Asia & the Pacific

2948 Items

- Belfer Center for Science and International Affairs, Harvard Kennedy School Belfer Center Newsletter

As Climate Change Upends the Arctic, ‘Innovators’ Seek Solutions

  • Jacob Carozza
| Spring 2018

Across the Arctic, rapid climate change is taking its toll. Melting ice and sea level rise are threatening entire communities. Areas rich in oil and gas are opening up to exploration, but the economic benefits often do not reach Arctic populations. For many, life in the Arctic is becoming more difficult each day.

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- Belfer Center for Science and International Affairs, Harvard Kennedy School Belfer Center Newsletter

International Security - Vol. 42 No. 3, Winter 2017/18

Spring 2018

A sampling of articles in the Winter 2017/18 issue of the Belfer Center's journal International Security.

International Security is America’s leading journal of security affairs. The International Security journal is edited at Harvard Kennedy School’s Belfer Center and published quarterly by the MIT Press. Questions may be directed to

A passenger reads a newspaper with headline of a planned summit meeting between North Korean leader Kim Jong Un and U.S. President Donald Trump


Analysis & Opinions - Foreign Policy

Give North Korea All the Prestige It Wants

| Mar. 15, 2018

And that is the real danger lurking behind a Trump-Kim summit (assuming, of course, it ever takes place). Having already given Kim a significant propaganda coup — no matter how much Trump's staff tries to deny it — the president will be under enormous pressure to come away with an agreement that makes the gamble seem worth it.

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Analysis & Opinions - Bulletin of the Atomic Scientists

Why China stopped making fissile material for nukes

| Mar. 15, 2018

Some western scholars have expressed growing concern about China’s expansion of its nuclear arsenal and what they see as a “sprint to parity” with the United States. One scholar even claimed that China could have built as many as 3,000 nuclear weapons, far above the estimate of Western intelligence agencies, which assume that China has between 200 and 300. As a comparison, the United States and Russia each keep roughly 7,000 nuclear weapons. If China had any interest in parity, that would leave it with an awfully long way to go.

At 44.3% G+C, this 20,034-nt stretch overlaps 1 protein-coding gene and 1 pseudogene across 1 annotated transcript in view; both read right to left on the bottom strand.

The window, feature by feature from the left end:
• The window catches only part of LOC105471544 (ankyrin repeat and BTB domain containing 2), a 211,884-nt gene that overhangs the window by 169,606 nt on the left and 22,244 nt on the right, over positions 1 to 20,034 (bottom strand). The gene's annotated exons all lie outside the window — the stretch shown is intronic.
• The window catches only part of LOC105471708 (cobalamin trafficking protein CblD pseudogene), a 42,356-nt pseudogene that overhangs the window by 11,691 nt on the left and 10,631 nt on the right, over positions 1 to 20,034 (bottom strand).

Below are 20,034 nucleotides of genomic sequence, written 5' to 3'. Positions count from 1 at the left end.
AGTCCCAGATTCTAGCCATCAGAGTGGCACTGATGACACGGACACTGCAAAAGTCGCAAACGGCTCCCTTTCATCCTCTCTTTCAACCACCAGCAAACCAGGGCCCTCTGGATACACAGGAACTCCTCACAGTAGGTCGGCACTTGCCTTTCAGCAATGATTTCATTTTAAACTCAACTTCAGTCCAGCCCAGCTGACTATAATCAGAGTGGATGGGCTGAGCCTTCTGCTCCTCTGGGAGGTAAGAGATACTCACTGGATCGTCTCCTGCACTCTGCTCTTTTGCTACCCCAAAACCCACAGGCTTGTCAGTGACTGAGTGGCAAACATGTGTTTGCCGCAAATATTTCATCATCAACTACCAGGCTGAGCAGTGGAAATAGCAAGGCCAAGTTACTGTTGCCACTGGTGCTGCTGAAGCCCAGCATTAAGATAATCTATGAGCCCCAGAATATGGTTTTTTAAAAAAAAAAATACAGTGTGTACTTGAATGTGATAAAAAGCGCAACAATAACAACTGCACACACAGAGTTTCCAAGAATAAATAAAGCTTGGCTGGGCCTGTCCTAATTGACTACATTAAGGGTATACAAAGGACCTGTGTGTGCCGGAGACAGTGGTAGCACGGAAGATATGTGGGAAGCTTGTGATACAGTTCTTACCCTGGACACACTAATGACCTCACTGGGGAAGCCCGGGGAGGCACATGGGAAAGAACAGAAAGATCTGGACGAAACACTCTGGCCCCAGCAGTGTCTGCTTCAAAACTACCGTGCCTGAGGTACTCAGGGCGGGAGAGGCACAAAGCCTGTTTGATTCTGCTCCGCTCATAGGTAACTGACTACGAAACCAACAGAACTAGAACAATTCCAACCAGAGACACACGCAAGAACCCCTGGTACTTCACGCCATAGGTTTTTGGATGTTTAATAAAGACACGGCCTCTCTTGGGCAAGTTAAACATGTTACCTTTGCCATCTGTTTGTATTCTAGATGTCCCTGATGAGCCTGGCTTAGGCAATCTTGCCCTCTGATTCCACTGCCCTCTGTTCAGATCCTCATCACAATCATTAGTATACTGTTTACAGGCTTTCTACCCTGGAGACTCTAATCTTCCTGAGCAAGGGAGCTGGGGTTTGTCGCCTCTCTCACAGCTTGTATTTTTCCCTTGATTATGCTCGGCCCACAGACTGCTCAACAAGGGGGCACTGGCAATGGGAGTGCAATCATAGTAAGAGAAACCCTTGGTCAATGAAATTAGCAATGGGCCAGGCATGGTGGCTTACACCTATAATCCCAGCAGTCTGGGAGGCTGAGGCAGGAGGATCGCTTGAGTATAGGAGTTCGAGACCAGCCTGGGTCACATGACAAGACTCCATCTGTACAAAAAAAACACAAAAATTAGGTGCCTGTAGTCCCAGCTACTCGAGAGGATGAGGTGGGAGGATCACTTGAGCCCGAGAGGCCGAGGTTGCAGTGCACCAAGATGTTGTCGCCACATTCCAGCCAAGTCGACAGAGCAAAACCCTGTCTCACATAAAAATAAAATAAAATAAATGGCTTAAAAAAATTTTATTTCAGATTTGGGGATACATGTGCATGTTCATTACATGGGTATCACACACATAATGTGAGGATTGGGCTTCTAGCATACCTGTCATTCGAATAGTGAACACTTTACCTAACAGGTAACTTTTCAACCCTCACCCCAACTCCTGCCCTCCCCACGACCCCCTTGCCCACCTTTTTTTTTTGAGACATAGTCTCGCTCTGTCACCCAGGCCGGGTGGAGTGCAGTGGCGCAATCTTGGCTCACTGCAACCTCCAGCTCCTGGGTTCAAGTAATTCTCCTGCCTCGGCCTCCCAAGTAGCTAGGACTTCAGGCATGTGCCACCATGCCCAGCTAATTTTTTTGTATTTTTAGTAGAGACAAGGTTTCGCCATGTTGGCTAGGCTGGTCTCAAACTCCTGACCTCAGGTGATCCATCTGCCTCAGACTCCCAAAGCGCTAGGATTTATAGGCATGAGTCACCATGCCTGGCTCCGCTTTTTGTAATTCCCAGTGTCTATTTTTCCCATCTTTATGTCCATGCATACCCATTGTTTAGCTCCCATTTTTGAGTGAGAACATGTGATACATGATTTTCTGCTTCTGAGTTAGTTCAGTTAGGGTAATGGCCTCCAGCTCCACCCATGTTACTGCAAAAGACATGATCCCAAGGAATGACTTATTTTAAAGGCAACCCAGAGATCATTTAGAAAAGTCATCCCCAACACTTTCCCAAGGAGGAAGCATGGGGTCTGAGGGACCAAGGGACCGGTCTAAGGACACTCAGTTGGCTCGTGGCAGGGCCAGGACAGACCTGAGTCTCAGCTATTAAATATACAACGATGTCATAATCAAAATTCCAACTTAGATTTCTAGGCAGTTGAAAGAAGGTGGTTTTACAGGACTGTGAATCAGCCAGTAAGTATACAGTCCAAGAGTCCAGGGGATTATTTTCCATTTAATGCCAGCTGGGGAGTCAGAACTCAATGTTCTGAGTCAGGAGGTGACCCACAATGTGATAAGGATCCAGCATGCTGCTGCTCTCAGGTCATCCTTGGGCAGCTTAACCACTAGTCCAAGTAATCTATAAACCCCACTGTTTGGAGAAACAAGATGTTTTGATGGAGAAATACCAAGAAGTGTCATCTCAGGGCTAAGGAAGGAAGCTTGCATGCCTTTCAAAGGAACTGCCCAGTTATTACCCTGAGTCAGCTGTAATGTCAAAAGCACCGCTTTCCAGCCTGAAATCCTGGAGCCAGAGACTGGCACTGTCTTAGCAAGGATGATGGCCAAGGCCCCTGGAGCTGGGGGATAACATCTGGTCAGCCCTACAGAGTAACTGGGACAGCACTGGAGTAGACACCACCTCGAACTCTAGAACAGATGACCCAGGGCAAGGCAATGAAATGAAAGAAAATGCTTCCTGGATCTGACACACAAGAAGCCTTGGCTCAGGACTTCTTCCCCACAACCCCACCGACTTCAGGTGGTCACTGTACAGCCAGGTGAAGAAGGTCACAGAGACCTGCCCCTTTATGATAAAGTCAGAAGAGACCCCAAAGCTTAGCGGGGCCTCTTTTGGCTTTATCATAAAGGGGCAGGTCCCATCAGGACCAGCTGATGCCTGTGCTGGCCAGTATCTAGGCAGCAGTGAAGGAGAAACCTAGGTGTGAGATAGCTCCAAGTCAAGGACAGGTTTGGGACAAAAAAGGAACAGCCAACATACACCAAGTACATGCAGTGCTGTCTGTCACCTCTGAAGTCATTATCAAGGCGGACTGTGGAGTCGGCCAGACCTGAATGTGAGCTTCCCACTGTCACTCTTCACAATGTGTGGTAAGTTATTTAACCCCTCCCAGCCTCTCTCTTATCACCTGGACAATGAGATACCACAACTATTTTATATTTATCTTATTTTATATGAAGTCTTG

Submarine cable map

Wikimedia Commons

Analysis & Opinions

Bypassed Bureaucracies

| Mar. 15, 2018

Every day there’s a new headline on how digital networks are leaning into the domain of statecraft and global politics. When he was head of the CIA, Mike Pompeo said that Russia would be back to interfere in the 2018 US midterm elections. Buddhist nationalists in Myanmar use Facebook to direct genocide against the Rohingya. A Saudi billionaire buys a controlling interest in the digital interventionist collaborative, the Hacker Network, with intent unknown. In a single, global internet-minute, 900,000 people log in to Facebook; 4.1 million YouTube videos are watched; 452,000 tweets encircle the globe, and $751,522 is spent—all in just the span of 60 seconds. What hierarchically organized bureaucracy can keep up with all of that interconnectivity?

An American flag is flown next to the Chinese national emblem and flags during a welcome ceremony for visiting U.S. President Donald Trump outside the Great Hall of the People in Beijing. November 9, 2017 (Andy Wong/Associated Press).

Andy Wong/Associated Press

Analysis & Opinions - Cato Unbound

The Future of U.S.-China Relations Begins at Home

| Mar. 12, 2018

Kori Schake’s essay (and the book from which it is adapted) provides a serious, penetrating, and provocative invitation to debate the overriding geostrategic challenge of our time: what to do about the rise of China. Safe Passage is an outstanding example of the sort of work we champion at the Harvard Belfer Center’s Applied History Project. It illuminates current challenges by careful analysis of the historical record. And the case she examines in which the United States rose to rival and eventually surpass the British global hegemony is among the most instructive of the 16 cases in the Harvard Thucydides’ Trap case file for policymakers seeking to cope with the current U.S.-China competition.

In this March 10, 2018, photo, President Donald Trump speaks at a campaign rally at Atlantic Aviation in Moon Township, Pa. Weeks after prodding lawmakers to stand up to the National Rifle Association,Trump is backing off his call for increasing the minimum age to buy an assault weapon — an idea strongly opposed by the NRA. (AP Photo/Carolyn Kaster)

(AP Photo/Carolyn Kaster)

Analysis & Opinions - Globe and Mail

Trump Rules by Breaking the Rules

| Mar. 12, 2018

Over the past week - indeed, over the past year - U.S. President Donald Trump has broken one political rule after another. "When I signed up to be a conservative," an eminent Washington think-tanker said to me on Thursday, "I thought conservatism stood for free trade, fiscal responsibility and personal character." He might have added some firmness towards dictators.